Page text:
About three months into the internship, I was with a photographer friend’s phone when a ₦100k credit notification popped up. He saw the message and was like, “Oh, this person has paid their balance”. I asked what the balance was for, and he said a photoshoot. I was shocked. How much was the full amount if the “balance” was ₦100k? I decided there and then I could take pictures too. 


This was in 2017. My friend hooked me up with someone who owned a studio, and I started hanging around him to learn the photography business. After a month, I ditched my internship to focus on photography. I got a job at a studio — after forming like I knew what I was doing — and got paid ₦28k/month. I started as a photography assistant, but I was pretty much a full-time photographer.

At this point, I’d stopped calling home for money because the answer was always the same — there was no money. I was fully in hustle mode. I worked Sunday to Sunday — it was stressful as hell — but it felt good to earn my own money. I also made extra money on the side assisting other photographers and taking pictures on my own. These, plus my salary, usually brought my income to ₦50k monthly on average.

I should mention that I didn’t tell my boss I was still in school. I thought it’d spoil my chances. I only told him when I had to return to school in February 2018. I’d worked for about seven months in total and saved most of my income, so I used it to sort my school fees and the ₦90k rent for my self-contained apartment.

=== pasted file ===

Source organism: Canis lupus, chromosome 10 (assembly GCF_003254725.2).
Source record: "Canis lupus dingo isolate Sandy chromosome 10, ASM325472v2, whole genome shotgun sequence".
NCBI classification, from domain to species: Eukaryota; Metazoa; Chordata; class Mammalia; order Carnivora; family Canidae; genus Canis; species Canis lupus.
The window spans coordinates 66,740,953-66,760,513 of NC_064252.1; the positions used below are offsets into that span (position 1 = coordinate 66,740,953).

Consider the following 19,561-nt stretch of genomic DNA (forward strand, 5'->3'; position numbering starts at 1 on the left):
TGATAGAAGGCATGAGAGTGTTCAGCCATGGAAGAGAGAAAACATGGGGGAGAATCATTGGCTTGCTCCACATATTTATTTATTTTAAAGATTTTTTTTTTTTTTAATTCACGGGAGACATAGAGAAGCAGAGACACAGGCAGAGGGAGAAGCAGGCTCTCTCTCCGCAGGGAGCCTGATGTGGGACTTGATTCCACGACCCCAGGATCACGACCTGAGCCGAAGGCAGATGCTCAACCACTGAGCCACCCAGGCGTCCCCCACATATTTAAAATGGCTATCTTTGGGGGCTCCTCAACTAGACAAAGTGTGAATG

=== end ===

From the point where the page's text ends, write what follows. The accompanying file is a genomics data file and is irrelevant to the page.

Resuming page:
Did you continue with photography in school?

Yes. The friend who introduced me to photography was in my university too, and he had a studio in a nearby town. I’d gotten a number of clients from my time assisting photographers, so I still got gigs. 

It was that time when everyone was doing model shoots and polaroids. Whenever I got clients, I’d use my friend’s studio and fuel his generator as appreciation for using his space. I usually made like ₦20k – ₦30k per shoot. I also set up an Instagram page for my pictures and became a mini-celebrity in school. I had photography jobs almost every weekend.

How much did that bring you in a month?

Between ₦30k – ₦50k. 

I graduated uni in October 2018 and returned to the studio I worked at during IT. This time, my pay was ₦35k, and I worked for five months before I went for NYSC.

I chose a photography studio for my PPA, and they paid me ₦50k/month in addition to NYSC’s ₦19,800 allowance. I also joined the media department of a church and had access to their camera, which was useful for my side gigs, bringing in an extra ₦20k here and ₦30k there. During my NYSC year, I was averaging around ₦120k/month.

Not bad.

In January 2020, I got a ₦150k product shoot gig for someone’s website. Until that time, it was the most money I’d ever made from a single photography job, and I felt like I’d finally made it. It also sparked my interest in documentary photography. I love telling stories and had even written briefly at one point. I figured documentaries would let me combine storytelling with photography. I didn’t know many documentary photographers, but if I could learn it, I would stop taking portraits and covering events — I’ve always found the latter stressful. 

Then, COVID lockdown happened immediately after I finished NYSC, and I couldn’t even find the events jobs I didn’t like. The studio I worked at also closed down, and they never reopened even after the lockdown was lifted.

Damn. So, no gigs and no salary

It was brutal. Thankfully, I went back to living with my uncle after university, so I wasn’t homeless. I didn’t have any savings, though. When people started coming out again after lockdown, I decided to focus on freelance photography rather than keeping a studio job. I realised I could make more money that way.